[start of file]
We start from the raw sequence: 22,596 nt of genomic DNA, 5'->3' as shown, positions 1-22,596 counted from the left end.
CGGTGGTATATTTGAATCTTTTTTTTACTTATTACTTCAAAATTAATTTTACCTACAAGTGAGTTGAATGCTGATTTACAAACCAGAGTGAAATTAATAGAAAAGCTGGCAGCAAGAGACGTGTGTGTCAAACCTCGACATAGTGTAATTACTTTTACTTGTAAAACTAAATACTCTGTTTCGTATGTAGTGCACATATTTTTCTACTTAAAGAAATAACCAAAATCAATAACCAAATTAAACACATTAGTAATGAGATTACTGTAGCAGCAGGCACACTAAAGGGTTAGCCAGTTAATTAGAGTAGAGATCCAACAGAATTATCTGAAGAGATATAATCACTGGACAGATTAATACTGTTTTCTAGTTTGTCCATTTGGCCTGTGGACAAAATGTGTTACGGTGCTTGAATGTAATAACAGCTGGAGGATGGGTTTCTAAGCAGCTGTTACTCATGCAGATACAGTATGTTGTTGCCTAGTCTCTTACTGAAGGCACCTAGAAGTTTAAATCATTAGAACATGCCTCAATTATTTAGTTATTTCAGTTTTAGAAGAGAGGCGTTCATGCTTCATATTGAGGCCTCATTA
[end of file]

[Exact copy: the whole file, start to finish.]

We start from the raw sequence: 22,596 nt of genomic DNA, 5'->3' as shown, positions 1-22,596 counted from the left end.
CGGTGGTATATTTGAATCTTTTTTTTACTTATTACTTCAAAATTAATTTTACCTACAAGTGAGTTGAATGCTGATTTACAAACCAGAGTGAAATTAATAGAAAAGCTGGCAGCAAGAGACGTGTGTGTCAAACCTCGACATAGTGTAATTACTTTTACTTGTAAAACTAAATACTCTGTTTCGTATGTAGTGCACATATTTTTCTACTTAAAGAAATAACCAAAATCAATAACCAAATTAAACACATTAGTAATGAGATTACTGTAGCAGCAGGCACACTAAAGGGTTAGCCAGTTAATTAGAGTAGAGATCCAACAGAATTATCTGAAGAGATATAATCACTGGACAGATTAATACTGTTTTCTAGTTTGTCCATTTGGCCTGTGGACAAAATGTGTTACGGTGCTTGAATGTAATAACAGCTGGAGGATGGGTTTCTAAGCAGCTGTTACTCATGCAGATACAGTATGTTGTTGCCTAGTCTCTTACTGAAGGCACCTAGAAGTTTAAATCATTAGAACATGCCTCAATTATTTAGTTATTTCAGTTTTAGAAGAGAGGCGTTCATGCTTCATATTGAGGCCTCATTA